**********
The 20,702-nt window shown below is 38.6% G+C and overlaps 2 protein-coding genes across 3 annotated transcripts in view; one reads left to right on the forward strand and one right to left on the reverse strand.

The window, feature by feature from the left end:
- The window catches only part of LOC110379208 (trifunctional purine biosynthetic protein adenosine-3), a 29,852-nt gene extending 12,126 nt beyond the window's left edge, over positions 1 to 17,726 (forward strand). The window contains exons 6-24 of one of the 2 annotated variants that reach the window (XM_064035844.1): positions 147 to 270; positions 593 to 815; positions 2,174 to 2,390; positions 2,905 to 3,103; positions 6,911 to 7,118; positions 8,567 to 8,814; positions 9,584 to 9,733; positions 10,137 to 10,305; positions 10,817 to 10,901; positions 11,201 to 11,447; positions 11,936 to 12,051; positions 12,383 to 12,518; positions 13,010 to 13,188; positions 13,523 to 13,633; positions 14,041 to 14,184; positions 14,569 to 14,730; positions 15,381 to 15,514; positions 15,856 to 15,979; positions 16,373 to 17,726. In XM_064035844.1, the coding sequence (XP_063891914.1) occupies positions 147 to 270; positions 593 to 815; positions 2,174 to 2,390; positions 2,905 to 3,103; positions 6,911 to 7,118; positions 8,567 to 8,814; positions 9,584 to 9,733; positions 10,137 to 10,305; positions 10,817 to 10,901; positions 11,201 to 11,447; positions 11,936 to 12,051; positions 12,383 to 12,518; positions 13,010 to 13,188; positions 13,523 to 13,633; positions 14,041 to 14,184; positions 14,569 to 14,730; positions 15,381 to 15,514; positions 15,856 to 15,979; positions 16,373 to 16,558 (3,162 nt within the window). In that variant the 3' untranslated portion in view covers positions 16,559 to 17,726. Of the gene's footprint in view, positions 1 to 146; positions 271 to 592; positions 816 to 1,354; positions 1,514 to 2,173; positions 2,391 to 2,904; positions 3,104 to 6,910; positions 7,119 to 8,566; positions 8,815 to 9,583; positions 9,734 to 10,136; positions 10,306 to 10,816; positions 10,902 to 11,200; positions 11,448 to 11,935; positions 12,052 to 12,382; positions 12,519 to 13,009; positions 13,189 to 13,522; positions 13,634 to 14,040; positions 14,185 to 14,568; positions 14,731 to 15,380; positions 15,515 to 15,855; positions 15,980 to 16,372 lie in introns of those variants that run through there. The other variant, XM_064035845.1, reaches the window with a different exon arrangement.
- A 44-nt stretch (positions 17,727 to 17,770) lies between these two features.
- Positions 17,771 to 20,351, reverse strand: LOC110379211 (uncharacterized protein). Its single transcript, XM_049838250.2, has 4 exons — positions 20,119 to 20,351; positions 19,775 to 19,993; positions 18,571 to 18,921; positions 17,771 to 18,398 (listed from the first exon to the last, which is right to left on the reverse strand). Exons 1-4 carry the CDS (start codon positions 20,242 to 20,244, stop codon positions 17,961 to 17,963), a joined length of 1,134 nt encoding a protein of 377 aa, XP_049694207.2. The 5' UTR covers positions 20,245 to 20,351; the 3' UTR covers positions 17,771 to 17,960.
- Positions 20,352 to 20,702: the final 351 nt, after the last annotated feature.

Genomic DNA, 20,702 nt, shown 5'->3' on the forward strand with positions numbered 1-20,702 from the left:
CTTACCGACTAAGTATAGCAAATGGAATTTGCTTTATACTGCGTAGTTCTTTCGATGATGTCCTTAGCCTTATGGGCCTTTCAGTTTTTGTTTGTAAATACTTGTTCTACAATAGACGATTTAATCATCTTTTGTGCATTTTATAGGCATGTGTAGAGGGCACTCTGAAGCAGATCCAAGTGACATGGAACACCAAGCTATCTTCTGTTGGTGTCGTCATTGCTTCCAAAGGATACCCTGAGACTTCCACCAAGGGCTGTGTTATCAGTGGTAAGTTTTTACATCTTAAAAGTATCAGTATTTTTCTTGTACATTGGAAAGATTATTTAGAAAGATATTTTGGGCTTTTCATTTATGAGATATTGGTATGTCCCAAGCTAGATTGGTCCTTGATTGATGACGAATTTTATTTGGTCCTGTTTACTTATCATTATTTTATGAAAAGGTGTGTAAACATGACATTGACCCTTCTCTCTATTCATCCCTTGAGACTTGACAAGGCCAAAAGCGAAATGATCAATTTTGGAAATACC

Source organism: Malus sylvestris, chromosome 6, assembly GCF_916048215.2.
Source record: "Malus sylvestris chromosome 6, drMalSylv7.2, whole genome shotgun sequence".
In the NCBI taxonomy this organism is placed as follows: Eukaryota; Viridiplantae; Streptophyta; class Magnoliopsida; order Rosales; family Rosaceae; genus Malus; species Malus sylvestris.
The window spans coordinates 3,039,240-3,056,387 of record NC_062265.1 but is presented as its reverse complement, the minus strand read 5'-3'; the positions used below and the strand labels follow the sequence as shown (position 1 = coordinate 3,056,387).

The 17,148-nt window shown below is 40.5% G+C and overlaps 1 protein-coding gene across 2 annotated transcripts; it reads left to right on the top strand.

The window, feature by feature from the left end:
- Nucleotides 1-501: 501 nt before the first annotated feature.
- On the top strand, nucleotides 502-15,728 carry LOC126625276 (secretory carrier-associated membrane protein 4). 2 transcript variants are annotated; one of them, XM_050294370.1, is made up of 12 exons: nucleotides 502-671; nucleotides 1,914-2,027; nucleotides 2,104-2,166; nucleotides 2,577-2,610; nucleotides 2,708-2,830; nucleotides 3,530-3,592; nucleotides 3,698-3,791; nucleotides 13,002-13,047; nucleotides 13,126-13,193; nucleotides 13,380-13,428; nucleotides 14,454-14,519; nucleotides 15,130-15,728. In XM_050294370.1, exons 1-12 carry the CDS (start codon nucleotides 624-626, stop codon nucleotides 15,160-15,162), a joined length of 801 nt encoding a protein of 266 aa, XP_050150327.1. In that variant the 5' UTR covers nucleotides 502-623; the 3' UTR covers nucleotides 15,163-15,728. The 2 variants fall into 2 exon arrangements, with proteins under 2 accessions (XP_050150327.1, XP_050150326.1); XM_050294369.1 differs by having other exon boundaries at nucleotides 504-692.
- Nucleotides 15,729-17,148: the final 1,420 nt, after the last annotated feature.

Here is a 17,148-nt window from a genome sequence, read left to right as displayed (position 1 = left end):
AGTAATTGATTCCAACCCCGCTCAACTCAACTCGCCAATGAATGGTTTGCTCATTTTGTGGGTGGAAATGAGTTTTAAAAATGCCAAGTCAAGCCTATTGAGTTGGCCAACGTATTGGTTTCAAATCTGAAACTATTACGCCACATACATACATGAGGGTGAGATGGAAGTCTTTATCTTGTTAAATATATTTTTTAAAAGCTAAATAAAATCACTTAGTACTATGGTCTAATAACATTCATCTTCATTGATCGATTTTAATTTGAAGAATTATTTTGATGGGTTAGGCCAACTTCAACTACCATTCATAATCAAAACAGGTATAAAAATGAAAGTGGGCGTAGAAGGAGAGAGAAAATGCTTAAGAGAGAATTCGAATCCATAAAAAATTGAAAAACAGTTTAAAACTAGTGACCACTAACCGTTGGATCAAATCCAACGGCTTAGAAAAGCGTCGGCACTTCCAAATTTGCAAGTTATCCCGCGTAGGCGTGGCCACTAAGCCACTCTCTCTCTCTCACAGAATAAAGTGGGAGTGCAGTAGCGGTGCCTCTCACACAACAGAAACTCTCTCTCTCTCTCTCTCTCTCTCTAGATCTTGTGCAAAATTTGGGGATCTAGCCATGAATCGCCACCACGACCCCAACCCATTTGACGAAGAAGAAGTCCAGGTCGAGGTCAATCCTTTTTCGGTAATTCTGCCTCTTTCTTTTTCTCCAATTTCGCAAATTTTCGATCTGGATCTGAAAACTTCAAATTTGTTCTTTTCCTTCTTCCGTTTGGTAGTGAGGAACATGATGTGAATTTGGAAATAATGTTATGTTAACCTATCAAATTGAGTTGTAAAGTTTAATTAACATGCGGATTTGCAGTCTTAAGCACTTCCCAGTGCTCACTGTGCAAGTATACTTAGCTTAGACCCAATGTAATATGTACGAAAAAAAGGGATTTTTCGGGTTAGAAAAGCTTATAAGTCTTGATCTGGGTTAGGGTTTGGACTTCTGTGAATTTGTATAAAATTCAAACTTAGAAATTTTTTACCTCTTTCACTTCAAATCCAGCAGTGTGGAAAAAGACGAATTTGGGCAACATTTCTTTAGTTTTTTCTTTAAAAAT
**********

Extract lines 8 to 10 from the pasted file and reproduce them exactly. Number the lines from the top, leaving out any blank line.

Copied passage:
CTTACCGACTAAGTATAGCAAATGGAATTTGCTTTATACTGCGTAGTTCTTTCGATGATGTCCTTAGCCTTATGGGCCTTTCAGTTTTTGTTTGTAAATACTTGTTCTACAATAGACGATTTAATCATCTTTTGTGCATTTTATAGGCATGTGTAGAGGGCACTCTGAAGCAGATCCAAGTGACATGGAACACCAAGCTATCTTCTGTTGGTGTCGTCATTGCTTCCAAAGGATACCCTGAGACTTCCACCAAGGGCTGTGTTATCAGTGGTAAGTTTTTACATCTTAAAAGTATCAGTATTTTTCTTGTACATTGGAAAGATTATTTAGAAAGATATTTTGGGCTTTTCATTTATGAGATATTGGTATGTCCCAAGCTAGATTGGTCCTTGATTGATGACGAATTTTATTTGGTCCTGTTTACTTATCATTATTTTATGAAAAGGTGTGTAAACATGACATTGACCCTTCTCTCTATTCATCCCTTGAGACTTGACAAGGCCAAAAGCGAAATGATCAATTTTGGAAATACC

Source organism: Malus sylvestris, chromosome 6, assembly GCF_916048215.2.
Source record: "Malus sylvestris chromosome 6, drMalSylv7.2, whole genome shotgun sequence".